Posts concerning Vim


17:39 27 Oct 2013

I’ve been blogging regularly since 01 August 2006: every day for that first year, five times per week for four years after that, and at least once per week since 01 August 2011. Now it’s time for a break.

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Tools for Writing reStructuredText in Vim

22:43 07 Oct 2012. Updated: 21:55 25 Oct 2012

I switched to writing in reStructuredText in mid-2009, and to writing in Vim in early 2010. Since then I’ve made a lot of tweaks to improve editing efficiency, and eventually collected these in a Vim plugin (and a Python script). The following discussion of that plugin might be of interest to anyone concerned with writing efficiency and/or editor customization.

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Vim and tmux in OS X

12:30 26 Aug 2012

I’ve been experimenting with using terminal Vim[1] in a tmux environment recently. I like it as a programming setup, primarily because of the ease with which I can set up new workspaces[2] and switch between them—without, of course, having to move my hands off the keyboard. I did encounter some annoyances along the way, and my solutions for them are included below.

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New Laptop Setup Steps

23:54 12 Aug 2012

I haven’t written about how I configure a new machine since mid-2007, so this will be both about the new setup and about how it compares to that one.

The new machine is a Mac laptop running Mountain Lion, as opposed to the Windows desktop I set up five years ago[1].

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Blog Features I Want

22:44 11 Mar 2012

A discussion of common and custom blog features, and candidate applications that might provide them.

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23:42 24 Mar 2011. Updated: 01:43 25 Mar 2011

Pentadactyl is an add-on for Firefox that allows for keyboard-focused interaction with the browser by providing Vim-like keybindings. If you’re at all interested in browsing with the keyboard instead of the mouse, you should try it out.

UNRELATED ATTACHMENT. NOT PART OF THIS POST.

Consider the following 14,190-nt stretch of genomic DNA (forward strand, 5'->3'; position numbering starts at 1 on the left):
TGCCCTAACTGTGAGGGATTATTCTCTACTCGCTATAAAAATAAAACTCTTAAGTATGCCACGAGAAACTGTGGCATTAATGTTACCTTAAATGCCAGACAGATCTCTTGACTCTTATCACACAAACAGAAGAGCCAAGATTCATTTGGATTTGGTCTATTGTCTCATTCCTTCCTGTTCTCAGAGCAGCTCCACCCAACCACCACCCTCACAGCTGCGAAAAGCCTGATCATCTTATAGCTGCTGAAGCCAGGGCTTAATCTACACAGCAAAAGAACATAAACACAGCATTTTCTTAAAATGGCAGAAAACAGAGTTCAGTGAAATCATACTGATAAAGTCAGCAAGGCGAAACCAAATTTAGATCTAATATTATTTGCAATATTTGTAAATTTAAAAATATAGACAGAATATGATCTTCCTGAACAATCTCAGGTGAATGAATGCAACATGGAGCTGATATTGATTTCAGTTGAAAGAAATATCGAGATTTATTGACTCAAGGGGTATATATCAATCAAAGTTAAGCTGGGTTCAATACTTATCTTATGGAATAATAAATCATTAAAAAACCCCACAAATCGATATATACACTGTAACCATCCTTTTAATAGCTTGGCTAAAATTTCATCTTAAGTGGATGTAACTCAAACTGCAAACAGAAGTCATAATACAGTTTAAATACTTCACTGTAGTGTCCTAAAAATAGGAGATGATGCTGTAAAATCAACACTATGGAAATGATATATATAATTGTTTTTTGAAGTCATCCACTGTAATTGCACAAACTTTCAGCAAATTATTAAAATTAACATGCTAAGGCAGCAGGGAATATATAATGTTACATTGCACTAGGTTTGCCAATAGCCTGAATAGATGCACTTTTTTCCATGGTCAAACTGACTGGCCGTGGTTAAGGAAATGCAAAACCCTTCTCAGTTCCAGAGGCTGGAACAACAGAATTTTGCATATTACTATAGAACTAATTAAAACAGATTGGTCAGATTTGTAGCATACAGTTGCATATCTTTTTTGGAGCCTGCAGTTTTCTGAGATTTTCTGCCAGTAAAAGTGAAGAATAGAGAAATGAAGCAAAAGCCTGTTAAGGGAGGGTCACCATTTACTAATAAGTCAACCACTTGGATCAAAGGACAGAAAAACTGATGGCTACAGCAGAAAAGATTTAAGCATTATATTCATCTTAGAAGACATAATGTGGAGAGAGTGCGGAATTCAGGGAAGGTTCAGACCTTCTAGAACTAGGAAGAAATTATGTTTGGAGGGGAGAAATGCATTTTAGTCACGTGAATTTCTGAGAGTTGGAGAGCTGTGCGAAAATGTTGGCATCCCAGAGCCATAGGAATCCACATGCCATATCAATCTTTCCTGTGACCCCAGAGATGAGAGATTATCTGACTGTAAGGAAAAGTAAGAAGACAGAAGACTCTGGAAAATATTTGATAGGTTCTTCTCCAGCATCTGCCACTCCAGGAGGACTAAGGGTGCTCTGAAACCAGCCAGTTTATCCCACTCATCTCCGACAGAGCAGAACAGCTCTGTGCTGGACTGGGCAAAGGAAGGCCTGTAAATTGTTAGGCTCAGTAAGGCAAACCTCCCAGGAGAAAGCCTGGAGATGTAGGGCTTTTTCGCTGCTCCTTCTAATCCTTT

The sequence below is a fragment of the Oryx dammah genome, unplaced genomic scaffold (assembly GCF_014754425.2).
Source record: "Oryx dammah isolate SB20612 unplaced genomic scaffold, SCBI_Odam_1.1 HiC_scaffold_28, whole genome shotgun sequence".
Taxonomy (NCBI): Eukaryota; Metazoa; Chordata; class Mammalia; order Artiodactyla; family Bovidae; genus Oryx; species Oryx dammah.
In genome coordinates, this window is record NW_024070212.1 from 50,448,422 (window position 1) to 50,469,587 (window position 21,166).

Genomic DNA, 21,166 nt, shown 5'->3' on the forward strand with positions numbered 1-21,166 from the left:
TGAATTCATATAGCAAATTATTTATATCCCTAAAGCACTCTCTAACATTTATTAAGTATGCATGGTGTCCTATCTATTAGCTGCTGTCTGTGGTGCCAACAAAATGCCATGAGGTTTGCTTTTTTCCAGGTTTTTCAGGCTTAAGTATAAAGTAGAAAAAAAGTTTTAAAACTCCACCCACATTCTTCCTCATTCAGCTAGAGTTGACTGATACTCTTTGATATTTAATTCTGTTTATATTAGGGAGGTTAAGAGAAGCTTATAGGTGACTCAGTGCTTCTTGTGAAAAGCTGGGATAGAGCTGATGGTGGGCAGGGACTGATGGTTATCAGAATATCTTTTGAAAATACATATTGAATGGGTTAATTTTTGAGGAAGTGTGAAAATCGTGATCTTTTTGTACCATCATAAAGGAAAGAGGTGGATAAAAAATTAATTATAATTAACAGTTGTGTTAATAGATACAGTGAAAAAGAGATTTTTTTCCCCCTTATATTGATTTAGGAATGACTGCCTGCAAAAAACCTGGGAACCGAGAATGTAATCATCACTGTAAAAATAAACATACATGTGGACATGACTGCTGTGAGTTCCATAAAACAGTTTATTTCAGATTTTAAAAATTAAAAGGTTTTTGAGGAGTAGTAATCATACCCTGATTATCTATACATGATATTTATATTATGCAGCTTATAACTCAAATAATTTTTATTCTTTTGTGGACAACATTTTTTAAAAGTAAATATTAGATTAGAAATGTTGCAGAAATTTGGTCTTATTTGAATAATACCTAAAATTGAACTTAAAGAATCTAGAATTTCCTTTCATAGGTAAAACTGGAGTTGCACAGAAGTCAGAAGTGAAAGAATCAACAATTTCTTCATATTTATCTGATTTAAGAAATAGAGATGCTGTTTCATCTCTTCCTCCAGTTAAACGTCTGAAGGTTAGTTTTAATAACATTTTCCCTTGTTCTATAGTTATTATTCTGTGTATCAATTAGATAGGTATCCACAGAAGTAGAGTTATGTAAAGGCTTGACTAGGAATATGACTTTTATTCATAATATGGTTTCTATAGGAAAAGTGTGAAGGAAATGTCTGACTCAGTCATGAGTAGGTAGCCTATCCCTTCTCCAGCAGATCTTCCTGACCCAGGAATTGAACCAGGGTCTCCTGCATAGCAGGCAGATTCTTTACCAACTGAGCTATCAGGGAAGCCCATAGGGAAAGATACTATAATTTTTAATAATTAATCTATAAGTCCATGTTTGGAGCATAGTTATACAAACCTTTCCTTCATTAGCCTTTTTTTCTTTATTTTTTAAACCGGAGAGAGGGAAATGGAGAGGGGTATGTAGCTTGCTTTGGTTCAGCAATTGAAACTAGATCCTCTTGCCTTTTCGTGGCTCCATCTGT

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Punctuation, Typography, and Vim

22:28 31 Jan 2011. Updated: 10:39 26 Mar 2011

I’ve cared about typographically correct punctuation (as well and as distinct from grammatically correct punctuation) for as longer than I’ve had a computer. The difference between typical home computer output (and display) and typography as seen in books was always glaringly evident, and I wanted to narrow that gap as much as possible. This post is a discussion of some of the issues, how I’ve handled them in the past, and my current approaches.

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Fun with pandoc, Vim, and email

23:52 21 Jan 2011. Updated: 01:35 22 Jan 2011

I’ve mentioned pandoc once before, and it’s again proved rather useful. I’ve been looking for more ways to use it, as I love its core principle (although I naturally wish that it focused on reStructuredText rather than Markdown) of being a comprehensive text format converter. It might at one point be the answer for getting from reST to PDF—something that the current reST tools don’t help me with because I insist on using Unicode, and XeTeX isn’t yet supported. But today pandoc helped with a different task: going from reST to plain text.

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Vim Golf

17:59 28 Dec 2010

That’s right, a competition to do edits in Vim in a few keystrokes as possible. I haven’t even installed it yet and I’m sure it’ll eat large chunks of my time.